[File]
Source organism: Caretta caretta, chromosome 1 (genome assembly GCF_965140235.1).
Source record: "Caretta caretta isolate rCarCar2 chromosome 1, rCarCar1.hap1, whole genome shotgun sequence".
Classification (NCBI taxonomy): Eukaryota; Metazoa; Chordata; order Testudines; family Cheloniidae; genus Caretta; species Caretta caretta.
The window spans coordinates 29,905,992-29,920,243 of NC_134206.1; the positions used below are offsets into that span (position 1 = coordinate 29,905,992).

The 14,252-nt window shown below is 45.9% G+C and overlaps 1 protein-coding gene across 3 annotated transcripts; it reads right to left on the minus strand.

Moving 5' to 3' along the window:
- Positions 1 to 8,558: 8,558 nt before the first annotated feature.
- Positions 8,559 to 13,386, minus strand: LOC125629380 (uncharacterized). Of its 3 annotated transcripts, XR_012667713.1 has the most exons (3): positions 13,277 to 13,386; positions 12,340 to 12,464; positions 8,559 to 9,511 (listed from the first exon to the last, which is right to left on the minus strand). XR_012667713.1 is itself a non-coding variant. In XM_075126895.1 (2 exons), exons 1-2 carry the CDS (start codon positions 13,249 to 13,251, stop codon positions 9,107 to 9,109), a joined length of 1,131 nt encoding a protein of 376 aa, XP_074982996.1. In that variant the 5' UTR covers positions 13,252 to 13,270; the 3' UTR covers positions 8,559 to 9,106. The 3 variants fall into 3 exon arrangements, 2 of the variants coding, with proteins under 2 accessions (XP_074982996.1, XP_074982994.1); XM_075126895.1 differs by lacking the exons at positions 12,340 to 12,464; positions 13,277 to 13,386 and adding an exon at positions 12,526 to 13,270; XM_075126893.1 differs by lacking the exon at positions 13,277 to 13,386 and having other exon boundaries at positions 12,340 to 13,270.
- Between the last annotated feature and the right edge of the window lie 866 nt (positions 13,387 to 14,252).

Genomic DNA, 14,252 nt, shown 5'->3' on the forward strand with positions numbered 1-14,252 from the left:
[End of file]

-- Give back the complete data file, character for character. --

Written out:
Source organism: Caretta caretta, chromosome 1 (genome assembly GCF_965140235.1).
Source record: "Caretta caretta isolate rCarCar2 chromosome 1, rCarCar1.hap1, whole genome shotgun sequence".
Classification (NCBI taxonomy): Eukaryota; Metazoa; Chordata; order Testudines; family Cheloniidae; genus Caretta; species Caretta caretta.
The window spans coordinates 29,905,992-29,920,243 of NC_134206.1; the positions used below are offsets into that span (position 1 = coordinate 29,905,992).

The 14,252-nt window shown below is 45.9% G+C and overlaps 1 protein-coding gene across 3 annotated transcripts; it reads right to left on the minus strand.

Moving 5' to 3' along the window:
- Positions 1 to 8,558: 8,558 nt before the first annotated feature.
- Positions 8,559 to 13,386, minus strand: LOC125629380 (uncharacterized). Of its 3 annotated transcripts, XR_012667713.1 has the most exons (3): positions 13,277 to 13,386; positions 12,340 to 12,464; positions 8,559 to 9,511 (listed from the first exon to the last, which is right to left on the minus strand). XR_012667713.1 is itself a non-coding variant. In XM_075126895.1 (2 exons), exons 1-2 carry the CDS (start codon positions 13,249 to 13,251, stop codon positions 9,107 to 9,109), a joined length of 1,131 nt encoding a protein of 376 aa, XP_074982996.1. In that variant the 5' UTR covers positions 13,252 to 13,270; the 3' UTR covers positions 8,559 to 9,106. The 3 variants fall into 3 exon arrangements, 2 of the variants coding, with proteins under 2 accessions (XP_074982996.1, XP_074982994.1); XM_075126895.1 differs by lacking the exons at positions 12,340 to 12,464; positions 13,277 to 13,386 and adding an exon at positions 12,526 to 13,270; XM_075126893.1 differs by lacking the exon at positions 13,277 to 13,386 and having other exon boundaries at positions 12,340 to 13,270.
- Between the last annotated feature and the right edge of the window lie 866 nt (positions 13,387 to 14,252).

Genomic DNA, 14,252 nt, shown 5'->3' on the forward strand with positions numbered 1-14,252 from the left: